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Around 5 a.m., Raymond Paul “Jack” Woods wakes up, twists open a 40-ounce bottle of malt liquor, and pulls a Pall Mall Red 100 from inside an olive-green bag that rarely leaves his side. It’s sunrise on a warm June day, and the dual ritual of a beer and a smoke commences his morning. The daylight hours will slip away, and by sundown, the 57-year-old United States Army veteran will give off the musty, sour scent that comes from unwashed clothes steeped in stale cigarette smoke and alcohol.
There are about 600 homeless veterans in the greater Denver area. About a third of them report having substance-abuse issues, and more than one-fifth are chronically homeless. Because of Woods’ service record, substance abuse, and poor health, he is a high-priority candidate for Veterans Affairs–supported housing, but he must wait until an apartment becomes available. The process can take a while, which means he’ll probably still be on the street tomorrow—and maybe six months from now.
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Raised in Alaska, Woods was in the Army from 1976 to 1982 and spent much of his life hitching rides through North America on the tails of railroad boxcars. Except for an era of stability as a father and husband in the 1980s, he’s never fully settled in one place. In early 2014, Woods left Alaska and headed south to visit a brother in Texas. When his Greyhound bus ticket expired in Denver, he stayed. He made his way to Colfax Avenue, found a parking lot not far from the Capitol, and has been living and sleeping in the area ever since.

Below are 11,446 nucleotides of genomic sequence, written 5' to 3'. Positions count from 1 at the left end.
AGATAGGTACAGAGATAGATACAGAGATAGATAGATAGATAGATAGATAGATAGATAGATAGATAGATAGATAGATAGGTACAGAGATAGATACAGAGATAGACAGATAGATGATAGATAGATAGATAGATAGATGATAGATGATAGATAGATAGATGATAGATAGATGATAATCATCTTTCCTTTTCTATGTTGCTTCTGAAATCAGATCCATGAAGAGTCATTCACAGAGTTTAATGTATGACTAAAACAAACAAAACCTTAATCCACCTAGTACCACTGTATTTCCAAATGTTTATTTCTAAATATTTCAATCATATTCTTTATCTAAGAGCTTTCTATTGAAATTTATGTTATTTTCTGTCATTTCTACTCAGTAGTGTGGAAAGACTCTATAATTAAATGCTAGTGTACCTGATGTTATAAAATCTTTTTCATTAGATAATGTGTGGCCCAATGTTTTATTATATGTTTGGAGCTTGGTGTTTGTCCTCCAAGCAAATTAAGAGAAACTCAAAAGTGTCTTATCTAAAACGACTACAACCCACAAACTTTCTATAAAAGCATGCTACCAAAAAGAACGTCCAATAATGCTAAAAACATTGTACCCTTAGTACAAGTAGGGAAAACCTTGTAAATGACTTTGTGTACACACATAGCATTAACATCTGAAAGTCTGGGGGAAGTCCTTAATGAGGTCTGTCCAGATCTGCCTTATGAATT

Here, Woods has found something resembling stability again. He watches folks coming and going at a nearby office building. He exchanges greetings with the priest at the Cathedral Basilica of the Immaculate Conception. Denver Police Department’s Ligeia Craven, who serves Denver as a homeless outreach officer, keeps an eye on the vet. When Woods isn’t at one of his usual spots—like when he spent three weeks in the hospital for double pneumonia at the end of May—she calls his case manager.
Later in the morning on that June day, Woods is joined by Reno, a 42-year-old from Breckenridge. They sit side by side and admire the window washers dangling off the 52-story Wells Fargo Center while working on a shared beer. When he’s in town, Reno hangs around Colfax and runs errands for Woods, whose strength and balance is diminished by multiple sclerosis. The pair caught a lucky break this morning: A delivery truck driver had some busted cases of beer and offered Reno and Woods several cans of Steel Reserve Alloy Series Blk Berry 211. After a few sips, Woods offers the rest of the too-sweet malt liquor to Reno. He’ll stick with his usual and a smoke.